5. Preemption Analysis

      The Appellate Court also engaged in analysis as to whether the PSQIA "preempts the Circuit Court's production order of the documents." In reviewing the language of the statute, the court determined that while the PSQIA clearly has an express preemption clause, a judge must still determine the substantive scope of Congress' intent to displace state law. Citing other cases which have addressed this question, as well as the PSQIA itself, the court held that the preemption clause "demonstrates Congress' intent to supersede any court order requiring production of documents that meet the definition of patient safety or product . . . [I]n other words, when information is patient safety work product, the Patient Safety Act should be construed as preempting any state action or requiring a provider to disclose such work product . . . [c]onsequently, the Patient Safety Act preempts the circuit court's production order."

  3. Impact and Lessons Learned

    Although state court decisions have no precedential value or binding effect in other jurisdictions, they can influence other courts, especially when there are so few published appellate decisions which have addressed the scope of the privilege protections under the PSQIA and no reported decisions at all in the particular state. The state Supreme Court decisions in Tibbs, Clouse and Charles, which provided a narrow, if not an erroneous, interpretation of these protections, have been relied on by those courts which seem to be predisposed to ignoring the broad privilege afforded under the PSQIA. And plaintiff's attorneys seeking access to internal peer review, quality and related information to support their malpractice and other claims against health care providers have tried to use these cases to support their demands, as was true in this case.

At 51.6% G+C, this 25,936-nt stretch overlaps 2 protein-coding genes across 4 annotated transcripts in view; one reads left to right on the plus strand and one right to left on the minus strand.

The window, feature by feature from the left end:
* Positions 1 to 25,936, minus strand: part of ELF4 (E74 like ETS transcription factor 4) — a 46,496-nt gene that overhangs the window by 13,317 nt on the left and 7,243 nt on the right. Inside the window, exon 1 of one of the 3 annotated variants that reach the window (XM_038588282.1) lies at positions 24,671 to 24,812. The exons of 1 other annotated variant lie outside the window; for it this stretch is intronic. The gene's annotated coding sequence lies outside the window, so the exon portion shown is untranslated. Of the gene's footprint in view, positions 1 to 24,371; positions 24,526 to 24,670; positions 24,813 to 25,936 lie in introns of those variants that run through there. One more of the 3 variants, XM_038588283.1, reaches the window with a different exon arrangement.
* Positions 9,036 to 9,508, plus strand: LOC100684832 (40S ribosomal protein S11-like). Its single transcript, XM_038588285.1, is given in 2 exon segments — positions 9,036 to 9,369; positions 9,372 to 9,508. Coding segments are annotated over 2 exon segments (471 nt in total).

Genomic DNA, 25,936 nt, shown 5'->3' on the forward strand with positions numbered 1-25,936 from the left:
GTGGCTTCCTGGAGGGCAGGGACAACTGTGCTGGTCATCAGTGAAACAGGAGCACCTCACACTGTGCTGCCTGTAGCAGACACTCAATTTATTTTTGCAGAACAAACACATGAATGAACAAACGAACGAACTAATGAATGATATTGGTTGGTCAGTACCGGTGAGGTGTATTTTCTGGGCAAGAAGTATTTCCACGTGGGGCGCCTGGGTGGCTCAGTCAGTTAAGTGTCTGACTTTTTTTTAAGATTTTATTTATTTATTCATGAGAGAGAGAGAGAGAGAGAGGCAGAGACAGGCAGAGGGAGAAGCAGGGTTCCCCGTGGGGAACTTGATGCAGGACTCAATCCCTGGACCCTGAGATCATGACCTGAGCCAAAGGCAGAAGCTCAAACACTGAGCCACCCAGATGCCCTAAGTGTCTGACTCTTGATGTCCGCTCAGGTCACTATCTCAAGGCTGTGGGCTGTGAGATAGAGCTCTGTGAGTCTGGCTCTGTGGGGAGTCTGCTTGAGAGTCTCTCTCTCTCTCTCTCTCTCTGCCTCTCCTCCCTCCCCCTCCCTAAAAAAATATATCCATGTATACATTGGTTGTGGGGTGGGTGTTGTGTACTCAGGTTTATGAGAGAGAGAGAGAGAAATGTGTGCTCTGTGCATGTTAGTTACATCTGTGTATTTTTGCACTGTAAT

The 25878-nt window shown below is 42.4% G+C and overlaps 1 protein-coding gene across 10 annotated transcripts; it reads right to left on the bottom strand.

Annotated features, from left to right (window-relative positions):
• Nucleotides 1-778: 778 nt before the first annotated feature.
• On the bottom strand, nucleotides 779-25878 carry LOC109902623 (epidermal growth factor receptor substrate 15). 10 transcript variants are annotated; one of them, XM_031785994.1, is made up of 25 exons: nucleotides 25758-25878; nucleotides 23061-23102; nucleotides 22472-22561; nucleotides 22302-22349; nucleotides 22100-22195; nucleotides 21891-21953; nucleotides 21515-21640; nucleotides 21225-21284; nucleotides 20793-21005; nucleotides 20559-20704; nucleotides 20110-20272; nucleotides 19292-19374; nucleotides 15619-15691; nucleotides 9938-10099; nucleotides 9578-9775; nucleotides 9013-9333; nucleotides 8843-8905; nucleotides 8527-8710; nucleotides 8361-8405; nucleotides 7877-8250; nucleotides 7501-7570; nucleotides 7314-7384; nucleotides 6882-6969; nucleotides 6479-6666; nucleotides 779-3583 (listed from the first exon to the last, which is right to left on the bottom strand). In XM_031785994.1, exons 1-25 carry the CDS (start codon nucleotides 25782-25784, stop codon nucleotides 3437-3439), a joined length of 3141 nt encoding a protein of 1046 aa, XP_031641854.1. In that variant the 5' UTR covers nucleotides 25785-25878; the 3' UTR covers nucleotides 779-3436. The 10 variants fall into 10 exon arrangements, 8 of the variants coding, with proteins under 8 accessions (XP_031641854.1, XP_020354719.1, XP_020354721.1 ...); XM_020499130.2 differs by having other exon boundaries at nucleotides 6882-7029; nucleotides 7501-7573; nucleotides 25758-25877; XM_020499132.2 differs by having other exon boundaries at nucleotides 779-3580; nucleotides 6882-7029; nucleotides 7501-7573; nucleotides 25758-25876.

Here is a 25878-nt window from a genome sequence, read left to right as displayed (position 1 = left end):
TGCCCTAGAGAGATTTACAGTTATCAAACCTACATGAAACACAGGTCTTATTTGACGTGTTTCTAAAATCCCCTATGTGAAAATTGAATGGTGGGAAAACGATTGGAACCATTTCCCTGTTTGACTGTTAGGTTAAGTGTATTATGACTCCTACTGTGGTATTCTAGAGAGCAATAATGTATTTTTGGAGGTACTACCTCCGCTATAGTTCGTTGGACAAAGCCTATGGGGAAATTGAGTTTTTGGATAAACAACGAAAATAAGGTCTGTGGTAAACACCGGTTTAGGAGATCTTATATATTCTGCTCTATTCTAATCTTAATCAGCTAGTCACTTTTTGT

The Daley decision, coupled with the fairly recent decision by the Kentucky Appellate Court in University of Kentucky vs. Bunnell (532 S.W.3d 658 Ky Ct. App. 2017), provides a more accurate and objective interpretation of the PSQIA consistent with the intent of Congress to encourage all licensed providers to actively engage in patient safety activities designed to improve health care services and reduce patient risk. Unfortunately, many providers, even those who have contracted with a PSO, have been somewhat sitting on the sidelines and not taking full advantage of the PSQIA because there are no reported decisions within their state. Hopefully, the decisions in Daley and Bunnell will serve as additional motivation to take advantage of these privilege protections, which typically are broader than those offered under a state's peer review statute.

    All of the reported PSQIA decisions, whether favorable or not, provide insight and various "lessons learned" in order to assist providers in making the strongest case against attempts by plaintiffs and other parties to gain access to privileged PSWP. These lessons include the following.

  1. Develop a Specific and Broadly Worded PSES Policy